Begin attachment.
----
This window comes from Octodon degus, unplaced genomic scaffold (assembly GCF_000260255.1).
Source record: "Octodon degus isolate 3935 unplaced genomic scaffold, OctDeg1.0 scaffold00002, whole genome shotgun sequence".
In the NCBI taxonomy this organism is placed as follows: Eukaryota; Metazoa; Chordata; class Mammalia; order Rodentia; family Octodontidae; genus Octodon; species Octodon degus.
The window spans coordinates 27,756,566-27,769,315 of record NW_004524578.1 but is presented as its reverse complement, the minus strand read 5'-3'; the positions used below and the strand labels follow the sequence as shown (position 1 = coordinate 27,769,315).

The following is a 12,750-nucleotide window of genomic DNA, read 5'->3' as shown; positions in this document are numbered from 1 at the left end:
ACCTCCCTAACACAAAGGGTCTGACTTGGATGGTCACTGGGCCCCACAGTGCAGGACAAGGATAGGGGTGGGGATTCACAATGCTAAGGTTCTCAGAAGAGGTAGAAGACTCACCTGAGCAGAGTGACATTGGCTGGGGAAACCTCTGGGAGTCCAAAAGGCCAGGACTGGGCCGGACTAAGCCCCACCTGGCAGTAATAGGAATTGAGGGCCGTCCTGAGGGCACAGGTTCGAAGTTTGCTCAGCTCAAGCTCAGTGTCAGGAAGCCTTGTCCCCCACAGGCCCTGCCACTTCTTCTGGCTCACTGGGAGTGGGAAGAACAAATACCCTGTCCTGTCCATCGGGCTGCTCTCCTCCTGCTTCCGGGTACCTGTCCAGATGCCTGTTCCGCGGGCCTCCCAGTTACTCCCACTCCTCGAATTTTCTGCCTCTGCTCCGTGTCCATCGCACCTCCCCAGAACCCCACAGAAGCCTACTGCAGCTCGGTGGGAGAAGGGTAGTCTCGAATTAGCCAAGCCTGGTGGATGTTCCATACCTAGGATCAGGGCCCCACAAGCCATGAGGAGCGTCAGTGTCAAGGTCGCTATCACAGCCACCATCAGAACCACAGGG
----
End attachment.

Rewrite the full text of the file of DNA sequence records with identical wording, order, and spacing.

This window comes from Octodon degus, unplaced genomic scaffold (assembly GCF_000260255.1).
Source record: "Octodon degus isolate 3935 unplaced genomic scaffold, OctDeg1.0 scaffold00002, whole genome shotgun sequence".
In the NCBI taxonomy this organism is placed as follows: Eukaryota; Metazoa; Chordata; class Mammalia; order Rodentia; family Octodontidae; genus Octodon; species Octodon degus.
The window spans coordinates 27,756,566-27,769,315 of record NW_004524578.1 but is presented as its reverse complement, the minus strand read 5'-3'; the positions used below and the strand labels follow the sequence as shown (position 1 = coordinate 27,769,315).

The following is a 12,750-nucleotide window of genomic DNA, read 5'->3' as shown; positions in this document are numbered from 1 at the left end:
ACCTCCCTAACACAAAGGGTCTGACTTGGATGGTCACTGGGCCCCACAGTGCAGGACAAGGATAGGGGTGGGGATTCACAATGCTAAGGTTCTCAGAAGAGGTAGAAGACTCACCTGAGCAGAGTGACATTGGCTGGGGAAACCTCTGGGAGTCCAAAAGGCCAGGACTGGGCCGGACTAAGCCCCACCTGGCAGTAATAGGAATTGAGGGCCGTCCTGAGGGCACAGGTTCGAAGTTTGCTCAGCTCAAGCTCAGTGTCAGGAAGCCTTGTCCCCCACAGGCCCTGCCACTTCTTCTGGCTCACTGGGAGTGGGAAGAACAAATACCCTGTCCTGTCCATCGGGCTGCTCTCCTCCTGCTTCCGGGTACCTGTCCAGATGCCTGTTCCGCGGGCCTCCCAGTTACTCCCACTCCTCGAATTTTCTGCCTCTGCTCCGTGTCCATCGCACCTCCCCAGAACCCCACAGAAGCCTACTGCAGCTCGGTGGGAGAAGGGTAGTCTCGAATTAGCCAAGCCTGGTGGATGTTCCATACCTAGGATCAGGGCCCCACAAGCCATGAGGAGCGTCAGTGTCAAGGTCGCTATCACAGCCACCATCAGAACCACAGGG